Study Session-From the Other Side

In my Master's program, instead of a thesis, there is a comprehensive exam that you sit for during your final semester. Four essay questions on the different content areas in our 11 (or 12) courses of study. It is quite stressful, with every group of M.Ed candidates asking 'what happens if I get a question wrong?' in the exam group.

A few weeks ago, my major professor came to the three of us leading the student club for our program. His email asked who wanted to lead the study session for the Comps. My new boss, also an officer with me, begged off. No surprise, she hired other people besides me and is quite busy prepping and ordering our computers, etc. The other person didn't respond. At first, my thought was 'heck, no, I'm too busy'.

Then I pondered it a little more. Of the three of us, I'm the only one who actually took the comp (they're both doctoral students with me.) This means I can share personal experience with the test and prepping for it. Also, as a second semester student, I potentially can do this each semester for the students for four or five years. Finally, it'll look good when I'm looking for a professorship someday.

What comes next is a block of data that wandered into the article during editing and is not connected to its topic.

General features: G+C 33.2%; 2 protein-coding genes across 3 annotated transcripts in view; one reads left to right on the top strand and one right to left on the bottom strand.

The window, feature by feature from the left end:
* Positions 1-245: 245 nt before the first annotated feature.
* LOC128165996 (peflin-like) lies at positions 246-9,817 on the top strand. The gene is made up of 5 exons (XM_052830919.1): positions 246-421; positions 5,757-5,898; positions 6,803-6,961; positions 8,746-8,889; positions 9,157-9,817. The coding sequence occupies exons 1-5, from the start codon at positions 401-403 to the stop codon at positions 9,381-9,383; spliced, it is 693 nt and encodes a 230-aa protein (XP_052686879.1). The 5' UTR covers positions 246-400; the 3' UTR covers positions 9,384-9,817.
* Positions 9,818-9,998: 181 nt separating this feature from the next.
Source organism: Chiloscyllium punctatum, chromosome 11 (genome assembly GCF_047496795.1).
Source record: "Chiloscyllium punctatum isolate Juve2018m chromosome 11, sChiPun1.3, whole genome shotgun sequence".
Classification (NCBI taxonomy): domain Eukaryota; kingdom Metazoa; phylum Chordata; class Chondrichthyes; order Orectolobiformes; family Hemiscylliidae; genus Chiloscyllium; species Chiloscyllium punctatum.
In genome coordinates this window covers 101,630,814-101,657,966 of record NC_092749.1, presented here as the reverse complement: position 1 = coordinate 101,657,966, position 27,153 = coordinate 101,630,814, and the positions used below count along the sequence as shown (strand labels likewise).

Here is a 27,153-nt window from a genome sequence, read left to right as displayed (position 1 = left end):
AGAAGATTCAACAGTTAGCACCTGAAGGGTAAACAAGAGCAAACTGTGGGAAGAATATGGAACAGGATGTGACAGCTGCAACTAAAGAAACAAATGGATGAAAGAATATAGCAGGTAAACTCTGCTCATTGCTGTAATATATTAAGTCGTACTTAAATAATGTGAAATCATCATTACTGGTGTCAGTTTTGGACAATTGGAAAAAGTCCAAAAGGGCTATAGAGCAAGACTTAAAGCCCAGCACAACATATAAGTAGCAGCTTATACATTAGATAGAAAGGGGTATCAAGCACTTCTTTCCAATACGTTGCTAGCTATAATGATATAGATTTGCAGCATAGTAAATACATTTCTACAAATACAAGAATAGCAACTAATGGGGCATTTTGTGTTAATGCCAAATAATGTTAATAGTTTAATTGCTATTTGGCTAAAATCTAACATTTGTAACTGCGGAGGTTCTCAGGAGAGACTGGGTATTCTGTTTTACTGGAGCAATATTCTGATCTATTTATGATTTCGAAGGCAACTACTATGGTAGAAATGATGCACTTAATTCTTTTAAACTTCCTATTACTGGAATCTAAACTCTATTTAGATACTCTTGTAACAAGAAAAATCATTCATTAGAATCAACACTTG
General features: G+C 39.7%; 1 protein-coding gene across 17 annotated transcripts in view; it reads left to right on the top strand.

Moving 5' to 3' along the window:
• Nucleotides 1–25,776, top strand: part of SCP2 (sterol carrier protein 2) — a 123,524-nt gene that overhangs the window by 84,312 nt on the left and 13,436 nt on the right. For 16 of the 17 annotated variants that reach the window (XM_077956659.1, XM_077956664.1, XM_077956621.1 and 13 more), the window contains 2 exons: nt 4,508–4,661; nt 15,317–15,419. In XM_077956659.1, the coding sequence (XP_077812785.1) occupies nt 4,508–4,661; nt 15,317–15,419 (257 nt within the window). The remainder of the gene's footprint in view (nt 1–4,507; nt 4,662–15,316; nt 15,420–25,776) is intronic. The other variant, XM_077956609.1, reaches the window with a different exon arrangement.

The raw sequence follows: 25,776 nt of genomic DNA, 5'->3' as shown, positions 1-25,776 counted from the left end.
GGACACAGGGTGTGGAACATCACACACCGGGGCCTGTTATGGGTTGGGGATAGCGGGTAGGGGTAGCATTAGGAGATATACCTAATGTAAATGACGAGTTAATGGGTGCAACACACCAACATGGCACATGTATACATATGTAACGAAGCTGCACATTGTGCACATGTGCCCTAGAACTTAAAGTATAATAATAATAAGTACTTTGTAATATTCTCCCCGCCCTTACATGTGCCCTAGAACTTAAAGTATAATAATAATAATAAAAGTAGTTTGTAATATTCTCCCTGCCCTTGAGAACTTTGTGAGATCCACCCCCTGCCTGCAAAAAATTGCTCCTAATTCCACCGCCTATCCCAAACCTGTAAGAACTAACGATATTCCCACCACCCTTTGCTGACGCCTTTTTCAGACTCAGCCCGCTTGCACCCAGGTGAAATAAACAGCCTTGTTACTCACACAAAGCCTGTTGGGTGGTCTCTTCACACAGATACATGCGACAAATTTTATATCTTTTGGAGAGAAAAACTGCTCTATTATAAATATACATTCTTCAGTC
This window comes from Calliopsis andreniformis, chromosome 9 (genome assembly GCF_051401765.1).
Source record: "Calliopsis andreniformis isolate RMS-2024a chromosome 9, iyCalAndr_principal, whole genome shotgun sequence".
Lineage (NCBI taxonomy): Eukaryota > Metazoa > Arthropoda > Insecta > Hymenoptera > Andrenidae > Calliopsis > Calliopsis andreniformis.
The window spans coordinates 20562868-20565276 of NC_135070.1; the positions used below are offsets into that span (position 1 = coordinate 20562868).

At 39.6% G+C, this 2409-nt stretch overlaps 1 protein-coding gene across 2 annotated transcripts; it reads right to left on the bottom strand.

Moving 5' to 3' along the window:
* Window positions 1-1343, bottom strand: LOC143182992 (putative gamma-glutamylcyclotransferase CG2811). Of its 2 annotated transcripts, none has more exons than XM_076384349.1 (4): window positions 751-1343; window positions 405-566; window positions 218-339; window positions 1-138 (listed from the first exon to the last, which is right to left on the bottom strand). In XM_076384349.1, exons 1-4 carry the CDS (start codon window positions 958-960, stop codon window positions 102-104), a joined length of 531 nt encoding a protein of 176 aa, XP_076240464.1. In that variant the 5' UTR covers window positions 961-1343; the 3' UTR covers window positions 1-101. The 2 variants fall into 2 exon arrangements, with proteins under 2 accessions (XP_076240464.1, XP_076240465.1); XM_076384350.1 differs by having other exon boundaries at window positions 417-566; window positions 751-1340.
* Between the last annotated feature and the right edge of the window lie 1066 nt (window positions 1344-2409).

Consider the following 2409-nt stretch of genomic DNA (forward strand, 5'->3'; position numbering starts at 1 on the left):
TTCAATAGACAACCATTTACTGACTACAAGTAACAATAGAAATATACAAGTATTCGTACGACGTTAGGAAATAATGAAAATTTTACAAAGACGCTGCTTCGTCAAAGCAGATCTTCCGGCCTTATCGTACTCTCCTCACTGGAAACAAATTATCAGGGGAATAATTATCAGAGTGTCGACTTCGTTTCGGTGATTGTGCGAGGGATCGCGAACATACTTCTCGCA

I set up a Doodle, polled the students taking the exams and had a pretty much even split between two online session times. Late last night, I prepped some PowerPoint slides and this morning, got online to work with students. I had no idea how long we'd take.

It was a little over four hours, and I feel it went very well. The students were encouraged to email me later, because we know that three or four days from know, a question will loom large, and hey, I may know where to point them for the answer. I enjoyed it.

Tomorrow, I'll be leading the second one. The dynamic will be very different, but that's the fun of these things for me-nothing is exactly the same. Especially for the students. Two told me they'd listened to the previous sessions (from three years ago) and found that the moderator got them started, then left. As I'd said to them about the exam itself "the goal is to see how much you synthesized from your time here, not to trip you up." The same goes for the study sessions.


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